Egyptian government deploys Internet kill switch ahead of mass demonstrations against president

Apple Online Store“For the first time in modern history a major Internet economy is being shut down. The Egyptian government appears to have cut off web and mobile phone access to much, if not most of its citizens ahead of a weekend of mass demonstrations against Hosni Mubarak,” Parmy Olson reports for Forbes.

“Mobile phone networks have reportedly been disrupted, leaving millions without access to text messaging or phone calls,” Olson reports. “The country’s key Internet Service Providers are also off the air, says James Cowie, the chief technology officer of Internet monitoring firm Renesys on his blog. ‘Virtually all of Egypt’s Internet addresses are now unreachable, worldwide.'”

Olson reports, “Activists have taken to Twitter to report on the situation while the local dialup network NOOR appears to still be online. One tweet that has been doing the rounds recommends that locals who have NOOR access or a working Wifi router remove their passwords in order to share access with neighbors.”

Full article here.

MacDailyNews Take: This ought to make thinking, freedom-loving people very wary of granting any government the power of an “Internet kill switch.” This is a clarion reminder that things that one day might sound prudent and rational to some can sound completely misguided and crazy the next. You never know who will gain power or how they’ll abuse it until it’s too late.

Those who would give up essential liberty to purchase a little temporary safety deserve neither liberty nor safety. – Benjamin Franklin, Historical Review of Pennsylvania, 1759

[Thanks to MacDailyNews Readers too numerous to mention individually for the heads up.]

39 Comments

  1. “A government big enough to give you everything you want is a government big enough to take from you everything you have.”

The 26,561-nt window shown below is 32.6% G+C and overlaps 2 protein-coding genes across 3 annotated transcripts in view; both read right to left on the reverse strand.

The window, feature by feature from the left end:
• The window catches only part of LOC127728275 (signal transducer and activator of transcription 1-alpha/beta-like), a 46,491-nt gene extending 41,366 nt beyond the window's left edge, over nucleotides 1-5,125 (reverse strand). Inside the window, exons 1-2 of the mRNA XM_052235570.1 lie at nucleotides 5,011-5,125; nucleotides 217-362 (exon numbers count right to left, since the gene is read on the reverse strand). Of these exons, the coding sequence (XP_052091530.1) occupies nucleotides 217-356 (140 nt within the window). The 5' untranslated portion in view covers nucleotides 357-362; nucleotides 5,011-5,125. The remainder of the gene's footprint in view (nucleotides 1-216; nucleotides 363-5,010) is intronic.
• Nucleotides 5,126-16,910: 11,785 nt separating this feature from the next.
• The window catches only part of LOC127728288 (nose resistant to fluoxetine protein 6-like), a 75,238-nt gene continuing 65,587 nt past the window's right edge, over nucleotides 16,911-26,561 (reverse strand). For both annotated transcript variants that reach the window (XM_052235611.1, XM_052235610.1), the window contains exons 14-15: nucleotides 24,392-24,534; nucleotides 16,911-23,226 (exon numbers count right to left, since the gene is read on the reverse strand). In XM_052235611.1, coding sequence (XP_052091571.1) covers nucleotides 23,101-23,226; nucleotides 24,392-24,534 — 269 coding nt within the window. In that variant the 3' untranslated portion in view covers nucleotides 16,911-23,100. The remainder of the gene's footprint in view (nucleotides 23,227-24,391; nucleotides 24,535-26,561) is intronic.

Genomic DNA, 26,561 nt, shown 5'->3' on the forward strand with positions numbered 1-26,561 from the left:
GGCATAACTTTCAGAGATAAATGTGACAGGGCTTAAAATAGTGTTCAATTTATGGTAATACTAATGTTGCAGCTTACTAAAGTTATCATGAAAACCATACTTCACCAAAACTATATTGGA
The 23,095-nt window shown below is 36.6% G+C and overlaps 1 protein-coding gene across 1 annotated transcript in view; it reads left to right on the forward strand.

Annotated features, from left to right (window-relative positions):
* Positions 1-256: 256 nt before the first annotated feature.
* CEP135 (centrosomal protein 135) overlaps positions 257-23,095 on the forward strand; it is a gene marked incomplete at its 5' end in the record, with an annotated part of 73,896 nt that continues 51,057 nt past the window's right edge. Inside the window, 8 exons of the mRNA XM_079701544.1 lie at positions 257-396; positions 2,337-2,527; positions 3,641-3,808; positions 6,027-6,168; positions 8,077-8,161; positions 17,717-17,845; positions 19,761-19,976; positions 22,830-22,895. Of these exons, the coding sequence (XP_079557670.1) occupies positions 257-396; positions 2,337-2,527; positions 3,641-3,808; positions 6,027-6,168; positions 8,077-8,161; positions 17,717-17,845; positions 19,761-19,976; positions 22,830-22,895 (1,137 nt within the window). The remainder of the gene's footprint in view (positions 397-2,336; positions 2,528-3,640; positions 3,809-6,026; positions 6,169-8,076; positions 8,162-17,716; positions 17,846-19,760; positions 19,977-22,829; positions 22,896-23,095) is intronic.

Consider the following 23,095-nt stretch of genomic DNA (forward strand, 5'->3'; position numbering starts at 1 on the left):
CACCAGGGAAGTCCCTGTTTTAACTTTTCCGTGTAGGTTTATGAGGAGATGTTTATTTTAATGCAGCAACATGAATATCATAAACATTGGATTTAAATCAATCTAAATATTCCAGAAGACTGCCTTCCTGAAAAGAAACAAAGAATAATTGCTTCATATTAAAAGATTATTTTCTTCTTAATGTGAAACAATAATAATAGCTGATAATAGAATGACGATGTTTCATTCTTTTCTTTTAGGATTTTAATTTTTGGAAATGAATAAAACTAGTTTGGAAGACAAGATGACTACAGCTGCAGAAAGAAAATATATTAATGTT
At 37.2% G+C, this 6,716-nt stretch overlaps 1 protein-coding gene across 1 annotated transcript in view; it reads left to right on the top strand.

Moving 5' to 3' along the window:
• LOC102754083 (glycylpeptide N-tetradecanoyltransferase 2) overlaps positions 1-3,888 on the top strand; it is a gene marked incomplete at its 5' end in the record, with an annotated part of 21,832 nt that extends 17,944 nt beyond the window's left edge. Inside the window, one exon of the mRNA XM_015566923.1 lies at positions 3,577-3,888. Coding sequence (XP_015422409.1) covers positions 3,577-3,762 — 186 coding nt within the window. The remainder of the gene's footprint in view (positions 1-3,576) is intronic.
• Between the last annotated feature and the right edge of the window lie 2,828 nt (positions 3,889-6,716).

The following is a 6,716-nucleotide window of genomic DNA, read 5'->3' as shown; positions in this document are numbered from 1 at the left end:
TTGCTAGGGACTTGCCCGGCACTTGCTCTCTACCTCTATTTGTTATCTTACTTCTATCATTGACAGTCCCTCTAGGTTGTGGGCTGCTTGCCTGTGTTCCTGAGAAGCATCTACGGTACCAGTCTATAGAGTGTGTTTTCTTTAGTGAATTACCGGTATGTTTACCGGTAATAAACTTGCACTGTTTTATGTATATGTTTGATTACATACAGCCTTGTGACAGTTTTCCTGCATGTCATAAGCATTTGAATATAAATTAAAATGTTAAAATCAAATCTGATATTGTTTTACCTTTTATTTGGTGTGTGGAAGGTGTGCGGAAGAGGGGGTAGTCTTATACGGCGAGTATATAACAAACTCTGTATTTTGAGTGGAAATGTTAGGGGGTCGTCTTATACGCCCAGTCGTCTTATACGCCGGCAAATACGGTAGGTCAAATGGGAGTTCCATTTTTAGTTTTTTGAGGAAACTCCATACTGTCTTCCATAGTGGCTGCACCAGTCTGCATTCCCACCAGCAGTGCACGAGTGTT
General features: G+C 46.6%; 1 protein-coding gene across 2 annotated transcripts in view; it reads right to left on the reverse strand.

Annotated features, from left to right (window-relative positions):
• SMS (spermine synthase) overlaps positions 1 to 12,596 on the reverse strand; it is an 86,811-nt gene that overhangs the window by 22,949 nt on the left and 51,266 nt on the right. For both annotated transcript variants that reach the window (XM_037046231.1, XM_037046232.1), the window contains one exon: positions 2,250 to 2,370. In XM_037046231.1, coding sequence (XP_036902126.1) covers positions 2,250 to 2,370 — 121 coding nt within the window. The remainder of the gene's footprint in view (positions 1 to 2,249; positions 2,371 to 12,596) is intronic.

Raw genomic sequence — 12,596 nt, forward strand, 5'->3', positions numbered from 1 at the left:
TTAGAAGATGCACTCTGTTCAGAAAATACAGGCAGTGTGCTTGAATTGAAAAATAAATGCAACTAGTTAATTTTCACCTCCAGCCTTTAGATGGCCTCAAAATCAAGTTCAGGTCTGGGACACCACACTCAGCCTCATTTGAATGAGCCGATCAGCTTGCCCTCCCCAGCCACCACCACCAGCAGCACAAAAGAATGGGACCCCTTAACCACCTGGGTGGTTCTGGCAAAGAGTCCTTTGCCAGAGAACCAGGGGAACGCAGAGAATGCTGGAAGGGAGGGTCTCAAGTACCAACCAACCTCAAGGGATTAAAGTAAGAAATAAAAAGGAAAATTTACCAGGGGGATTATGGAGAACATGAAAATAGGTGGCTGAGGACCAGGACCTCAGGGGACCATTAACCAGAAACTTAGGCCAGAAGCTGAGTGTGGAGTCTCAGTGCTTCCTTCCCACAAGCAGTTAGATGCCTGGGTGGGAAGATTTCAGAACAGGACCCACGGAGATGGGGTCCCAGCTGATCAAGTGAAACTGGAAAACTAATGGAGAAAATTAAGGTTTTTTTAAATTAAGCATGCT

– Gerald Ford (14 July 1913 – 26 December 2006) , the 38th President of the United States.

  2. @Wandering Joe
    The US hasn’t just KEPT dictators in power, we’ve PUT them in Power.
    The Shah of Iran. Saddam Hussein. We built the Taliban.

    There’s an excellent new iPad app that was adapted from a graphic novel, which was adapted from a book about the CIA sponsored assassination of Mohammad Mossedegh a popular leader who wanted Iran to control their oil. Needless to say the US and Britain took steps…

    Anyway, it’s called Operation Ajax. It’s extremely well done and I is an incredible eye-opener.

  3. @john smith
    I know that’s a thinly veiled reference to the current administration but it applies both ways. Take an objective look at all the privacy and rights you had to give up under the last administration under the guise of “security from evildoers”.

    You quickly come to realize that people need to stop looking at the (D) and (R) behind everyone’s name and look at issues objectively.

  4. What never ceases to fascinate me is that Americans are so often proud of their democracy. Whenever there is a discussion on democracy in the world, Americans tend to declare, often with great pride, how theirs is about the best, most open, transparent and free. What I cannot understand, then, is, since this statement means that every single elected official in the government is elected by his/her constituents and is directly representing the interests of those who elected them, how is it possible that Americans (especially conservative ones, those most proud of their democracy) tend to be most fearful of the very government they themselves elected?

    If it is such a true and transparent democracy, can’t you just vote your representative out if he votes for something that you don’t agree with?

  5. …”You never know who will gain power or how they’ll abuse it until it’s too late.” (MDN’t take)

    That sentence is applicable to single-party dictatorships and such. Surely, it can’t possibly happen in a transparent democracy, where every tiny little detail is dug up about every candidate, then regular people go and vote for them? Not to mention that the same people get to vote them out if even a tiny thing goes wrong…?

  6. I really dont understand how killing the Internet could help the government in a “modern Internet economy.” Shouldn’t it just leave everyone competely unable to either work or entertain themselves, and if so, what better thing could there be to do than go outside and fight the police over it?

Reader Feedback

This site uses Akismet to reduce spam. Learn how your comment data is processed.